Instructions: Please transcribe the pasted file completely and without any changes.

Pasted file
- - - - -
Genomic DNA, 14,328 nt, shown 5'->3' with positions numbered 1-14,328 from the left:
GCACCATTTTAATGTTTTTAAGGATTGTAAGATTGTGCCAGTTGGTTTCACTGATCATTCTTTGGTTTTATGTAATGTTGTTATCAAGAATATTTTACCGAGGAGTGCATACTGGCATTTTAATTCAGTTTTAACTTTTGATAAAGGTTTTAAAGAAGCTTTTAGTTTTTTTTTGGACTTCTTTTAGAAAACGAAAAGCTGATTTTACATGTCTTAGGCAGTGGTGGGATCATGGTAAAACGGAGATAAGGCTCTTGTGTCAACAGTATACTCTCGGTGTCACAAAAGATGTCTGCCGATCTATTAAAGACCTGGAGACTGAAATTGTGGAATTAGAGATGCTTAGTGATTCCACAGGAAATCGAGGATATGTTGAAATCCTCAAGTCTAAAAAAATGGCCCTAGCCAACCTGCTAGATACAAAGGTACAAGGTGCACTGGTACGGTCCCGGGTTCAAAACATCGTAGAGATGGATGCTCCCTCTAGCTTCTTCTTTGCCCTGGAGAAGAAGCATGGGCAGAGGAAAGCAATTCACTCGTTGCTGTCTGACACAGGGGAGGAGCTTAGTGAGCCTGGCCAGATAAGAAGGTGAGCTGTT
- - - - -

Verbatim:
Genomic DNA, 14,328 nt, shown 5'->3' with positions numbered 1-14,328 from the left:
GCACCATTTTAATGTTTTTAAGGATTGTAAGATTGTGCCAGTTGGTTTCACTGATCATTCTTTGGTTTTATGTAATGTTGTTATCAAGAATATTTTACCGAGGAGTGCATACTGGCATTTTAATTCAGTTTTAACTTTTGATAAAGGTTTTAAAGAAGCTTTTAGTTTTTTTTTGGACTTCTTTTAGAAAACGAAAAGCTGATTTTACATGTCTTAGGCAGTGGTGGGATCATGGTAAAACGGAGATAAGGCTCTTGTGTCAACAGTATACTCTCGGTGTCACAAAAGATGTCTGCCGATCTATTAAAGACCTGGAGACTGAAATTGTGGAATTAGAGATGCTTAGTGATTCCACAGGAAATCGAGGATATGTTGAAATCCTCAAGTCTAAAAAAATGGCCCTAGCCAACCTGCTAGATACAAAGGTACAAGGTGCACTGGTACGGTCCCGGGTTCAAAACATCGTAGAGATGGATGCTCCCTCTAGCTTCTTCTTTGCCCTGGAGAAGAAGCATGGGCAGAGGAAAGCAATTCACTCGTTGCTGTCTGACACAGGGGAGGAGCTTAGTGAGCCTGGCCAGATAAGAAGGTGAGCTGTT